The new Digital Personal Data Protection Bill 2022 (DPDPB 2022) has sought to remove data localisation norms and instead introduced the concept of data flows — a significant change that steers away from restricting the cross-border transfer of data across geographies. This is set to strengthen India’s ability to drive digital trade negotiations on a bilateral and multilateral level.
Enabling data transfers is a critical aspect for Indian start-ups to access cost-effective technology, data processing and storage solutions, where the option to store data across geographies is an important factor to minimise costs.
A liberal regulatory architecture towards data flows will also benefit the domestic data centre economy by making it more globally competitive.
While enabling cross-border data transfers is beneficial, it is more lucrative to enable the same with countries that share a positive relationship in trade, investments etc. Earlier this year, India signed an FTA with UAE that recognises the importance of the flow of information for facilitating trade while protecting personal data. And now, negotiations are going on with Australia, the UK and the EU on a possible bilateral trade agreement. Notifying these jurisdictions, along with the US, as trusted geographies will certainly help in achieving a bilateral treaty on digital trade, as part of the larger FTA.
The DPDPB 2022 sits well and enhances the Joint Declaration on privacy and the protection of personal data signed earlier this year by India, with the EU, Australia, Comoros, Japan, Mauritius, New Zealand, the Republic of Korea, Singapore, Sri Lanka - which aims to establish a trusted digital environment.
Additionally, the recent G20 Bali Leaders’ Declaration and domestic developments with DPDPB 2022 show that things have evolved, demonstrating increased commitment towards data flows. As India is gearing up for the G20 presidency next year, we could champion data free flow with trust to arrive at principles for protecting user data as part of a broader multilateral arrangement amongst the G20 nations.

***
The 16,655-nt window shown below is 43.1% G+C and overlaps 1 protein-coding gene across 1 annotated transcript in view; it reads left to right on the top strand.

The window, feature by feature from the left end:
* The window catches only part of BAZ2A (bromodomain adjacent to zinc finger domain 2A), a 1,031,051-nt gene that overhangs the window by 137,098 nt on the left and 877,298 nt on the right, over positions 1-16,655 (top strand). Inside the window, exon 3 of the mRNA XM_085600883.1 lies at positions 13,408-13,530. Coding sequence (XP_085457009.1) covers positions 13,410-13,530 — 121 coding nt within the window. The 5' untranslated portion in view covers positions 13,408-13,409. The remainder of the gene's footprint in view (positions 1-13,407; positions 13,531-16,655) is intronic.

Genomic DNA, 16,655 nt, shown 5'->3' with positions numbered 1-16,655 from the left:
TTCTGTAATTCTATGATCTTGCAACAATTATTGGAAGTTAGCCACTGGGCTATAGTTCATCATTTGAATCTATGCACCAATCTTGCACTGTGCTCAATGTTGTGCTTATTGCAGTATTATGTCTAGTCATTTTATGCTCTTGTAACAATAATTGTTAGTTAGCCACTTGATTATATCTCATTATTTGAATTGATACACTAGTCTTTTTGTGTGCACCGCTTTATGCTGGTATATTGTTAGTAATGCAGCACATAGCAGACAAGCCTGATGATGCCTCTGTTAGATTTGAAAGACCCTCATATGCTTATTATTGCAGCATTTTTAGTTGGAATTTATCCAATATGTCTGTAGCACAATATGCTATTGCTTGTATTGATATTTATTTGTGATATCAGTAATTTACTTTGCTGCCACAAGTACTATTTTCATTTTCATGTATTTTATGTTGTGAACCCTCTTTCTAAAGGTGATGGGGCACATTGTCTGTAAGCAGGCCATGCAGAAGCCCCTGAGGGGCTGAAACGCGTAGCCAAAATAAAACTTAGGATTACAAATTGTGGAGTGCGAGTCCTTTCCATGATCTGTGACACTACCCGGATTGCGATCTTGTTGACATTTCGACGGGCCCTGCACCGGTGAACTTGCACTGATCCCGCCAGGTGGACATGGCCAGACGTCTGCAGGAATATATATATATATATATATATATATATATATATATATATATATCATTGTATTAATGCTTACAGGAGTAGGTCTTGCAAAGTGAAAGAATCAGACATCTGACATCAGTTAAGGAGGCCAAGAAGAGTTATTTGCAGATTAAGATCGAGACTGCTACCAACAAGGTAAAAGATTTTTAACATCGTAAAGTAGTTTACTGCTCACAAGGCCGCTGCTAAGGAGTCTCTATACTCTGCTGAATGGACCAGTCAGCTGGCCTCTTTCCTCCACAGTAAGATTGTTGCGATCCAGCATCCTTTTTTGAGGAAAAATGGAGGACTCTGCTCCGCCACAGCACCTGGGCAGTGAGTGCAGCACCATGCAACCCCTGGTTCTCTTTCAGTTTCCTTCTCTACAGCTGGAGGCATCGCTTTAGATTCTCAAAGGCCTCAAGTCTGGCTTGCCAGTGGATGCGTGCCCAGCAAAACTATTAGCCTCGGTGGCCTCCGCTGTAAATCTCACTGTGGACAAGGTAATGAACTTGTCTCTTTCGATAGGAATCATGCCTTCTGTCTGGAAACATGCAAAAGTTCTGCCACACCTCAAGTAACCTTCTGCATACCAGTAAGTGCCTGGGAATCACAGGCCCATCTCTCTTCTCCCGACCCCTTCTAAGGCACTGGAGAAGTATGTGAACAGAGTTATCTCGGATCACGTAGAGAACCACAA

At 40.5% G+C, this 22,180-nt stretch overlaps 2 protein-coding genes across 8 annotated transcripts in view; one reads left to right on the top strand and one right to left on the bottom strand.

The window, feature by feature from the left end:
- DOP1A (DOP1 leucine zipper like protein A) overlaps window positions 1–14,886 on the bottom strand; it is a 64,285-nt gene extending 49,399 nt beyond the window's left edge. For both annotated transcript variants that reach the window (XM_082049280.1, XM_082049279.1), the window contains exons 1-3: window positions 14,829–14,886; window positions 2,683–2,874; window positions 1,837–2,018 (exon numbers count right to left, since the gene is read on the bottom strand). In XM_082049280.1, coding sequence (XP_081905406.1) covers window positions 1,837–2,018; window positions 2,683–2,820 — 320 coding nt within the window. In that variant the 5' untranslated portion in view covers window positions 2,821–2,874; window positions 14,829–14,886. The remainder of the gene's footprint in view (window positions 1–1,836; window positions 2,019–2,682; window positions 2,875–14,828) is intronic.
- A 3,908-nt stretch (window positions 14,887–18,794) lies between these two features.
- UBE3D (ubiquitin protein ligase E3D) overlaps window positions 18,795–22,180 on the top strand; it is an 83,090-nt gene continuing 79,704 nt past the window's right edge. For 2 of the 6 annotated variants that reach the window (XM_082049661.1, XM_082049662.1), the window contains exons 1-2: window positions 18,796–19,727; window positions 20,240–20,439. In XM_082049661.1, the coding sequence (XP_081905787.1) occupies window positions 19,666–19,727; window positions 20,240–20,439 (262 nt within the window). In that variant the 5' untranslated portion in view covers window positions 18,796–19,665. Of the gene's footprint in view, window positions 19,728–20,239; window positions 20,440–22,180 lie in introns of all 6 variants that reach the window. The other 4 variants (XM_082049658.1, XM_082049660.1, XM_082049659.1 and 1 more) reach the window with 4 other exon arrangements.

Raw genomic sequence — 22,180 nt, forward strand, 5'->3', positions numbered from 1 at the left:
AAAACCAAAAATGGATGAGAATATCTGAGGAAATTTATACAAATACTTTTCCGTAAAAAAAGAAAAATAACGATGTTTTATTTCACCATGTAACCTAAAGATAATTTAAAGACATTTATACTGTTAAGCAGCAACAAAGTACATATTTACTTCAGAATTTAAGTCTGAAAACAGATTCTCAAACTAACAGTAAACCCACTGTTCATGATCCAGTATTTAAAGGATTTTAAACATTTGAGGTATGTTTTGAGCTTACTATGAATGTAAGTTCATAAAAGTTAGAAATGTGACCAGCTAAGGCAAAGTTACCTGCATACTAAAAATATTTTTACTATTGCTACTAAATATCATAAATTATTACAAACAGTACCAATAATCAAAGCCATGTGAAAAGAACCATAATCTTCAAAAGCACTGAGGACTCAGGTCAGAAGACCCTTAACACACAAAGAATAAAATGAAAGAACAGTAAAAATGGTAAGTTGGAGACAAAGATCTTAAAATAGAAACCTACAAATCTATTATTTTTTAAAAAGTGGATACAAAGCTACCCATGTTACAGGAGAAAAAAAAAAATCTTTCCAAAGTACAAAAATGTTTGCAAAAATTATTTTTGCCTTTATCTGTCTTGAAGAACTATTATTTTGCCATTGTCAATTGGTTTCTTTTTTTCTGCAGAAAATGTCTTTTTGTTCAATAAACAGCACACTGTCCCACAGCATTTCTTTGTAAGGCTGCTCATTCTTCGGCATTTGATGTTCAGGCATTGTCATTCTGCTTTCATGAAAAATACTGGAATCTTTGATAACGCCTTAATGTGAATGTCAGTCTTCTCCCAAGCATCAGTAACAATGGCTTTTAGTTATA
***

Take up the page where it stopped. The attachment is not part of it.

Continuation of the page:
As we move forward, it would be critical for the government to establish a standardised framework for data transfers, bringing coordination and cooperation among the nations. Our research on the cross-jurisdictional analysis of data protection regulations shows that there is potentially a principle-level congruence between India and other leading data protection regimes.
A principle-based framework is one of the best possible options that India could consider, which can fulfill the objectives of deploying safeguards to ensure security, privacy and data protection across the data lifecycle, while allowing data to flow freely across borders, thus creating a trusted environment. It proposes a systematic approach to cross-border data transfer mechanisms, where principles will be a prerequisite for various kinds of business-to-business data transfer chains. This framework suggests various principles across the data lifecycle, especially for the four key players — data fiduciaries, intermediaries, data processors and data centres, in addition to regulators/governments, so implementing a principle-based framework is seamless.
Rizvi is Founder, and Shekar is Programme Manager, at The Dialogue